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Sugarland Run, Virginia

Sugarland Run, a portion of Sterling, Virginia in eastern Loudoun County, is home to over 10,000 residents. Just ten miles south of Dulles International Airport, and adjacent to Sterling’s suburban office district, commuters and working professionals find expressway access to major job centers of Reston Town Center and Fair Lakes via Fairfax Parkway. Though traffic-laden, the direct 10-mile route east along Route 7 leads to the business district of Tysons Corner; five miles west leads to the rapidly developing research and office area. The oldest of the existing planned communities, Sugarland Run will be celebrating its 40th birthday in February 2011.

Sugarland Run is named after the creek that runs north to the Potomac River alongside the neighborhood, the creek itself named for the Sugar Maples growing near its banks, dating back to at least the Revolutionary War, and perhaps to pre-colonial times. The Sugarland Run area is defined by Algonkian Parkway to the east and north, Potomac View Road to the west, and Route 7 to the south. This entire area, 826 acres, is called Sugarland Run, even though many newer, smaller subdivisions have filled in the vacant land south to Route 7 and east to Algonkian Parkway. Located next door, Cascades Town Center provides convenient shopping; further west on Route 7, residents shop at Dulles Town Center or the Premium Outlet Malls, just outside of Leesburg.

Completely built out, Sugarland Run consists of 2,200 homes, about a 70/30 mix of 1,100 detached single-family homes to approximately 900 townhomes, 250 of which are condominium-townhomes. The Sugarland Run Home Owners Association, the primary HOA, is managed onsite by Sequoia Management Co. In addition to belonging to the primary HOA, townhome owners in Sugarland Run also belong to their own separate association, developed to meet their specific needs. An Architectural Review Committee oversees all architectural improvements made to the exterior of any property, and oversees resident compliance with maintenance of their homes with yearly inspections performed in the neighborhood. This effort helps maintain and enhance the value of the entire neighborhood.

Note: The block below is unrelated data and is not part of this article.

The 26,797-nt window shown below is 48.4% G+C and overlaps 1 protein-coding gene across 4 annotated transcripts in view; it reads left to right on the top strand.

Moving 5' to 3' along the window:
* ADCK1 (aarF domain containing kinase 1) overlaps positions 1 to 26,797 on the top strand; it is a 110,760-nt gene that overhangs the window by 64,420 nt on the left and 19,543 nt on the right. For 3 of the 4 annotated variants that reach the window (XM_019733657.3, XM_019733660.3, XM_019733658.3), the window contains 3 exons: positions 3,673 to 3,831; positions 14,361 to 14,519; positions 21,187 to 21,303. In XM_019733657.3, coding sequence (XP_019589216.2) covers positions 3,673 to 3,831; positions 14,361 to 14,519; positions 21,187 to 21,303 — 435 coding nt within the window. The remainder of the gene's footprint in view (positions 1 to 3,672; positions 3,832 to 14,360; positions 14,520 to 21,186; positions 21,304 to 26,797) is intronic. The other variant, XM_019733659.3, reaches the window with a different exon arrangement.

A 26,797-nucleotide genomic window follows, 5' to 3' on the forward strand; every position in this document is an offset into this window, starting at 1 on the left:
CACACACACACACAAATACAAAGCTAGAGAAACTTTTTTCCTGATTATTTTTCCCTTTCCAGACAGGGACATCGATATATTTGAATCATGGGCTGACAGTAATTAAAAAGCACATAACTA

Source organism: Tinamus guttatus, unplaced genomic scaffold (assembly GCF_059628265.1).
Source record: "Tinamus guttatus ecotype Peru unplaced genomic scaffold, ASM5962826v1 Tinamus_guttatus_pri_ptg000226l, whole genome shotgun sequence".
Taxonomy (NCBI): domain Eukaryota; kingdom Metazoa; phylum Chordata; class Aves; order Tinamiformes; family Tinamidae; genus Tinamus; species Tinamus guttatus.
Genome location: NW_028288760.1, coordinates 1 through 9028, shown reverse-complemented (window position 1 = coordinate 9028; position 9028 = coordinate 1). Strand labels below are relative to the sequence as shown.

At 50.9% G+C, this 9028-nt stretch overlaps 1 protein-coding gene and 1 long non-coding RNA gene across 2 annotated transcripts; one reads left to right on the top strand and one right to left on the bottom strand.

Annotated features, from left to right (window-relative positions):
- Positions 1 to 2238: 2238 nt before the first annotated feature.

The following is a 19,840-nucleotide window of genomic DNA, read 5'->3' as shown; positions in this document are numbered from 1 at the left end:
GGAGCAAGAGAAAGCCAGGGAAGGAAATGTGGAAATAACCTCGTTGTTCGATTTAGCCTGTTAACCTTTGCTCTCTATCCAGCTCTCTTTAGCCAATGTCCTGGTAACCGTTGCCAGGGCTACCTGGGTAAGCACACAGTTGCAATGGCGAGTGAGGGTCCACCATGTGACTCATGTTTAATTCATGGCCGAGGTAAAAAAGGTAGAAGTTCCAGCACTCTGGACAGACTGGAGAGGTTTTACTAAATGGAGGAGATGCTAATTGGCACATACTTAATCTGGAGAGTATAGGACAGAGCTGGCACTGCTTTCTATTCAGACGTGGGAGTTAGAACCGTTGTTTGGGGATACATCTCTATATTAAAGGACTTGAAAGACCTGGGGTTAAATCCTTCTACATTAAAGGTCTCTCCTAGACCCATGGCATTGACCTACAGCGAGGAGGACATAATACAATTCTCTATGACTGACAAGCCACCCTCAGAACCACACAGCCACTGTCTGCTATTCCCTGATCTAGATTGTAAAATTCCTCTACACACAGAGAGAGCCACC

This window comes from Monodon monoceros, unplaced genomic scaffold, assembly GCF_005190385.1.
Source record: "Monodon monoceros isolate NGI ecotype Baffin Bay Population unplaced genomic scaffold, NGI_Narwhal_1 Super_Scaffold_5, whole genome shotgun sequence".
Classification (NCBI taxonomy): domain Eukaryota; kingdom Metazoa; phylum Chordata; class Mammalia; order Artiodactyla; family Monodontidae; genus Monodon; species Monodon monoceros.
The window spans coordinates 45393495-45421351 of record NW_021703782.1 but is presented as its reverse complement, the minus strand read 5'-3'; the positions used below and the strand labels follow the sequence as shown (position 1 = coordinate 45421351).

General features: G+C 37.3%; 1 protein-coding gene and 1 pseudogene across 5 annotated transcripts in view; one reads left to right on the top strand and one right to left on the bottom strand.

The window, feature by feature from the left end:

One of the distinguishing features of the Sugarland Run community is its ranch-style architecture, usually found in sunbelt cities, offering a change from the more typical colonials found throughout Northern Virginia. Designed and built with several through roads, there is still somewhat of a cul-de-sac influence to the streets because of the location of the Potomac River in relation to the community. The housing closer to Sugarland Elementary School consists of townhouses and apartments, whereas single-family homes predominate the land surrounding Meadowland Elementary. Mature, 30-year trees line the streets, gracing the neighborhood.

In 2003, Money Magazine named Sugarland one of the best places to live in the eastern U.S. Like an ever-changing riverbed, times change. By 2008, Loudoun County issued a report naming Sugarland Run as one of the three county foreclosure hotspots, along with its southern neighbor Sterling Park, and NE Leesburg. Despite challenging changes with the economy, Sugarland Run not only prevails as an affordable place to live, but maintains the attributes that make it a great place for families to live. 

This community boasts one of Loudoun’s largest outdoor swimming pools (25 meters by 50 meters). With a large diving well and a separate kiddie wading pool, the community pool is often the sight of pool parties during the summer months. About 150 kids are part of the “Dolphin” swim team, a point of pride for the Sugarland Run community. Sugarland Run’s active Homeowners Association maintains community events throughout the year, such as movie nights, dances, concerts, costume contests, holiday parties, chili cook-offs, fun walk/runs, with many events held at their renovated Community Center. The Center has two rental rooms for ongoing classes, meetings, or special events. Additionally, 10 tot lots pepper the neighborhood, the main one next to the Center. Several years ago, the Center had fallen into disrepair by a former board of directors. By 2006, a new board set aside $1.6 mil needed for repair without any change in community services or raising assessments or dues. In July 2008, residents celebrated their first event at the renovated center.